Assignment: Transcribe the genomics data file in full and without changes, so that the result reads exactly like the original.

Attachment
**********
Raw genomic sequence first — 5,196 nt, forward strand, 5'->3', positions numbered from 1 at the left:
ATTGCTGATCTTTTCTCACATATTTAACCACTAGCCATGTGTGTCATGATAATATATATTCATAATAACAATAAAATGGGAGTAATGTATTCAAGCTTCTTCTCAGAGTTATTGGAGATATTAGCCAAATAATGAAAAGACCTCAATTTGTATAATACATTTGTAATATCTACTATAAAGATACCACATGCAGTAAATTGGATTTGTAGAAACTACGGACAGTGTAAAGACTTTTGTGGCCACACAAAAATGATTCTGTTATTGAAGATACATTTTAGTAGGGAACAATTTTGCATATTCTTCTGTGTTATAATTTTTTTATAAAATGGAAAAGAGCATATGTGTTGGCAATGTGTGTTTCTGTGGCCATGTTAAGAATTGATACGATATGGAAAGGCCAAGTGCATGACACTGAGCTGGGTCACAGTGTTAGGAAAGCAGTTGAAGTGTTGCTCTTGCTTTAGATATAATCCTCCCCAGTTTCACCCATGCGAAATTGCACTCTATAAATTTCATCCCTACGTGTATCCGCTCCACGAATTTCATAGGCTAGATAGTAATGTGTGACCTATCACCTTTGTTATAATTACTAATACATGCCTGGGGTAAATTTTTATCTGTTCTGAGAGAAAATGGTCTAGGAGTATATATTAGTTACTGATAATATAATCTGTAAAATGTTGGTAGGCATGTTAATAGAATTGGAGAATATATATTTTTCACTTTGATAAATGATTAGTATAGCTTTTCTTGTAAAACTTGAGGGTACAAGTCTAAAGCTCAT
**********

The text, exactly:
Raw genomic sequence first — 5,196 nt, forward strand, 5'->3', positions numbered from 1 at the left:
ATTGCTGATCTTTTCTCACATATTTAACCACTAGCCATGTGTGTCATGATAATATATATTCATAATAACAATAAAATGGGAGTAATGTATTCAAGCTTCTTCTCAGAGTTATTGGAGATATTAGCCAAATAATGAAAAGACCTCAATTTGTATAATACATTTGTAATATCTACTATAAAGATACCACATGCAGTAAATTGGATTTGTAGAAACTACGGACAGTGTAAAGACTTTTGTGGCCACACAAAAATGATTCTGTTATTGAAGATACATTTTAGTAGGGAACAATTTTGCATATTCTTCTGTGTTATAATTTTTTTATAAAATGGAAAAGAGCATATGTGTTGGCAATGTGTGTTTCTGTGGCCATGTTAAGAATTGATACGATATGGAAAGGCCAAGTGCATGACACTGAGCTGGGTCACAGTGTTAGGAAAGCAGTTGAAGTGTTGCTCTTGCTTTAGATATAATCCTCCCCAGTTTCACCCATGCGAAATTGCACTCTATAAATTTCATCCCTACGTGTATCCGCTCCACGAATTTCATAGGCTAGATAGTAATGTGTGACCTATCACCTTTGTTATAATTACTAATACATGCCTGGGGTAAATTTTTATCTGTTCTGAGAGAAAATGGTCTAGGAGTATATATTAGTTACTGATAATATAATCTGTAAAATGTTGGTAGGCATGTTAATAGAATTGGAGAATATATATTTTTCACTTTGATAAATGATTAGTATAGCTTTTCTTGTAAAACTTGAGGGTACAAGTCTAAAGCTCAT